The FDA has finally approved Stevia

The FDA has finally approved stevia. It’s time to rock the sweetener world! Please read article here:

Stevia is approved article – click here


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Stevia – Is it an illicit drug or just a really healthy sweetener?

In light of recent events I felt I needed to weigh in on the great stevia debate.  As early as last week, a law firm in Washington, D.C. petitioned the FDA to not allow the marketing of stevia as a food ingredient in the United States.  According to FDA § 301(ll), the petition asserts that stevia is a drug.

FDA § 301(ll) prohibits the marketing of any food to which has been added an approved drug for which substantial clinical investigations have been instituted and their existence made public.

Now I did a little research and found what I believe to be these clinical investigations on stevia.  I found two published studies examining the effect of stevia on hypertension, one by the British Journal of Clinical Pharmacology in 2000 and another by the Department of Medicine, Taipei Medical University in 2003.  Both studies concluded that the subjects taking stevia had significant reduction in blood pressure and quality of life showed no deterioration.

This is where the story really starts to grind my gears.  Stevia has not only been proven to lower blood pressure, it has a low glycemic index, low calorie count and is low in carbohydrates.  With all the obesity and diabetes in the United States I fail to see the issue on why we shouldn’t be allowed to use stevia as a sweetener in food.

In addition, dried stevia leaves contain vitamins, minerals and nutrients such as ascorbic acid, beta-carotene, calcium, chromium, iron, magnesium, phosphorus, potassium, sodium, fluoride, zinc, selenium, cobalt and proteins. Some of the compounds such as vitamin A and C are sensitive to the high temperatures used in the extraction process, but many of the other compounds are retained.

It would only be speculation on my part as to who is behind this petition, but I will tell you I found through numerous articles that when Japan commercialized stevia as a food ingredient stevia eventually accounted for 41 – 50% of the Japanese sweetener market.  Countries such as Japan, China, Korea, Israel, Taiwan, Brazil, Paraguay, Colombia, Panama, Bolivia, Peru, Argentina and Central America all use stevia as a sweetener. In Paraguay and Brazil it has been used for centuries and in Japan for over 5 decades.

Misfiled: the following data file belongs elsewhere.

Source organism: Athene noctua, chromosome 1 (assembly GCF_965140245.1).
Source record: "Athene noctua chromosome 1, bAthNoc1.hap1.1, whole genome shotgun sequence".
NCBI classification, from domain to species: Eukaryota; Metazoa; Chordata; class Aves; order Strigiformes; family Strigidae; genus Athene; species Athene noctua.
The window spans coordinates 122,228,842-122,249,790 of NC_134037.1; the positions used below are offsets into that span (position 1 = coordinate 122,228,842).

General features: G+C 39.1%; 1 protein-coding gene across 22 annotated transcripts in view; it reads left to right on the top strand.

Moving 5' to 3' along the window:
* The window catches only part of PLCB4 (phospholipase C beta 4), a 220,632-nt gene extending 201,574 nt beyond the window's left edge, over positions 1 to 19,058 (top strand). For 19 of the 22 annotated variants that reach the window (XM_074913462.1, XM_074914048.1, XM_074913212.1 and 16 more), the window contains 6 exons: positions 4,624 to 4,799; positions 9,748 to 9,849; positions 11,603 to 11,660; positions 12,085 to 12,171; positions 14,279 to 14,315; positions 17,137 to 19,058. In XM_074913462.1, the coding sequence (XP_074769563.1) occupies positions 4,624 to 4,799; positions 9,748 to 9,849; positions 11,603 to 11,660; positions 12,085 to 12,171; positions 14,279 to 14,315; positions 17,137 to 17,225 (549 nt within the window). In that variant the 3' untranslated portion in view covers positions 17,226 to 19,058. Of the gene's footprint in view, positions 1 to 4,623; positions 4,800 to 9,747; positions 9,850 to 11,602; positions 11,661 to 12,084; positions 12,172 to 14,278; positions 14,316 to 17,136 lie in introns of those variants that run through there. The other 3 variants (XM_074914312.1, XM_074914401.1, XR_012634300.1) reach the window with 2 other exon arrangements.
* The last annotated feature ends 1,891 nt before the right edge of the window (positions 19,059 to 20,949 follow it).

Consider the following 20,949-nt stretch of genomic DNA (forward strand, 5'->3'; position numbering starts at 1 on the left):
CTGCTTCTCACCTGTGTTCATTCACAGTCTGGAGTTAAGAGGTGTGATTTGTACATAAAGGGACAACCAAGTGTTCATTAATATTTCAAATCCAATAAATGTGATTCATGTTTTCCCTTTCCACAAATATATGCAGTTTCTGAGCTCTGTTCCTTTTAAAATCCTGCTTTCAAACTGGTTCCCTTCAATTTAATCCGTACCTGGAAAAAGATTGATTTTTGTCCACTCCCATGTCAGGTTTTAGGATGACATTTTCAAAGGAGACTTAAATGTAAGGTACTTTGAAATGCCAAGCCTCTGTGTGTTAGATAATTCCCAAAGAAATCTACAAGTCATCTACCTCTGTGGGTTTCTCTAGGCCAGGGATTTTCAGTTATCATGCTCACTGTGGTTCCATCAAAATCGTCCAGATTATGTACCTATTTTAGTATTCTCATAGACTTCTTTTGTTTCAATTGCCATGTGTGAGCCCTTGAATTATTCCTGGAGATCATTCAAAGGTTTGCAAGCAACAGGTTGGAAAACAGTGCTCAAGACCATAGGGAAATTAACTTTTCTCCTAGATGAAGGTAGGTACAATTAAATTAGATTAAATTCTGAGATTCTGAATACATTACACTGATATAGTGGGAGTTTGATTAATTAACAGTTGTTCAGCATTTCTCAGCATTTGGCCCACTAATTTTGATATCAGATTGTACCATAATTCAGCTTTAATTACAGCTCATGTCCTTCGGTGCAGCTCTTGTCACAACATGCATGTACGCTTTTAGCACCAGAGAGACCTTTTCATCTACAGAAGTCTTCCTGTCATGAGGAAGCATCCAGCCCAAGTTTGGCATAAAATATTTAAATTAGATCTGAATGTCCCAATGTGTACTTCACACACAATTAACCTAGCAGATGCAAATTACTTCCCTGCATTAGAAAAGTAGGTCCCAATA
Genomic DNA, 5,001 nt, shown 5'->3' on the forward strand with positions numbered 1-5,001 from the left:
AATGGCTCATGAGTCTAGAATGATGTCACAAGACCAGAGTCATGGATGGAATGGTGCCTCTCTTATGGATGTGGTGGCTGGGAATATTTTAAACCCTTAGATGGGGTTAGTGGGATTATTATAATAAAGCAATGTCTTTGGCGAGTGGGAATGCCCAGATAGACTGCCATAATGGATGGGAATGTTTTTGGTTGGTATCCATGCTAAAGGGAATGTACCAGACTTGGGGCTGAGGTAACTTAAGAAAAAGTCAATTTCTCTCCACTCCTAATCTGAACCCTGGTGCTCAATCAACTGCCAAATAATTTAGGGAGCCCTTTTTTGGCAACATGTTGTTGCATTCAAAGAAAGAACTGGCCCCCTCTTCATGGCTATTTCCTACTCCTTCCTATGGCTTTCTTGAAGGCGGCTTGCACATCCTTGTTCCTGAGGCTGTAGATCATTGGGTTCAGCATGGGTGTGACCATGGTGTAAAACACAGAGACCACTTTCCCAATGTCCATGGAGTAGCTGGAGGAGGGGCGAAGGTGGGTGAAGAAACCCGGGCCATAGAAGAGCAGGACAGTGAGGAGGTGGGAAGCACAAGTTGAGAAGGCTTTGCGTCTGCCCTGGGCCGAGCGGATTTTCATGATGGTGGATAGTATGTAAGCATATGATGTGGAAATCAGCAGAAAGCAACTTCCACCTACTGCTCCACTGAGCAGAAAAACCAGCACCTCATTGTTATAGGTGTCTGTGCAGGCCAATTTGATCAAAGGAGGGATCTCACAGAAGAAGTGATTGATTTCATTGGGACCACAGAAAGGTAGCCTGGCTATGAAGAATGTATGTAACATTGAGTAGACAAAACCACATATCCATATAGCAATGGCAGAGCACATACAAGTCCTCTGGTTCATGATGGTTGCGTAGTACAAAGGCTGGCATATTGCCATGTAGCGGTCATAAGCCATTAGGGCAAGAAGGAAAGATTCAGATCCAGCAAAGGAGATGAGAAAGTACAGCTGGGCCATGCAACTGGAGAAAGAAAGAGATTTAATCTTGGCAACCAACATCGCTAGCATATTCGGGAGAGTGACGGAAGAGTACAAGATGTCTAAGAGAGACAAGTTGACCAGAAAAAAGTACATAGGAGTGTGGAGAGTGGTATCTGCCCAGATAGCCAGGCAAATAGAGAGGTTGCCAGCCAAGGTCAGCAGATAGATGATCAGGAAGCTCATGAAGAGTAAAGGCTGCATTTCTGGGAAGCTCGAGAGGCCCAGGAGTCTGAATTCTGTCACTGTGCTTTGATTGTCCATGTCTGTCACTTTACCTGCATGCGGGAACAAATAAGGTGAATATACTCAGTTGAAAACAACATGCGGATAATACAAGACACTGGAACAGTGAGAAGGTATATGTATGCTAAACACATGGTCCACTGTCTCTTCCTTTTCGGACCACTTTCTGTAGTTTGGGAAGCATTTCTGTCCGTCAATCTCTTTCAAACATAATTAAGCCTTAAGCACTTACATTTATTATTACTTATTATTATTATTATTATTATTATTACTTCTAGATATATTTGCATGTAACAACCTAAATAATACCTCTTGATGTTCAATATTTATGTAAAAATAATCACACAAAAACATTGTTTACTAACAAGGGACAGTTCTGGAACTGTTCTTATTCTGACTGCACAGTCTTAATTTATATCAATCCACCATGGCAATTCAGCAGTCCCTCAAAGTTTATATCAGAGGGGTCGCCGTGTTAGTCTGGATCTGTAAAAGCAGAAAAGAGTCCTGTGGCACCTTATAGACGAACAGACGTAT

I don’t claim to be a chemist or a food manufacturer.  In fact, I am just a sales and marketing manager for a food import company.  Regardless, I find this petition ridiculous and a last ditch effort to keep stevia out of the U.S. sweetener market.  This is only my opinion and recommend you do your own research on the subject of stevia.

I now personally use stevia in my drinks and plan on experimenting with stevia in my recipes.  If you don’t believe that stevia is a great product give it a try for yourself.

You can request a free sample of my favorite stevia brand, Erba Dolce stevia, at

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The hour of stevia is nigh

The course of true love never did run smooth. The same could be said of stevia’s road to regulatory approval as a food ingredient. One final concerted effort is needed to ensure approval of this hot ingredient.

A citizen’s petition alleging that stevia has therapeutic benefits and is therefore a drug, must be met with a strong and united response from all stevia stakeholders. These include the heavyweights Cargill, Coca-Cola, Merisant, Pepsi-Cola, as well as Wisdom Natural Brands, PureCircle and Blue California.

to read the rest of this stevia article click here

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‘Stevia is a drug’, says FDA citizen’s petition

A two-man law firm from Washington DC has petitioned the US Food and Drink Administration (FDA) to prevent the addition of steviol glycosides to food.

The petitioner, identified as Coburn & Coffman PLLC, contends that stevia glycosides (SGs) are drugs and therefore cannot be legally added to conventional foods.

to read the rest of this stevia article click here

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Stevia is the best alternative to sugar!

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The Zero-Calorie Sweetener Stevia Arrives

Check out this article on stevia in U.S. News and World Report

click here

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What is Stevia!

Stevia is derived from a small plant native to South America. The Stevia leaf contains numerous phytonutrients and trace minerals. Sweeter than sugar, Stevia can be added as a supplement to any food or beverage such as coffee, juice, hot/cold drinks, cakes, pastries, etc. to obtain a delicious taste with NO extra calories.

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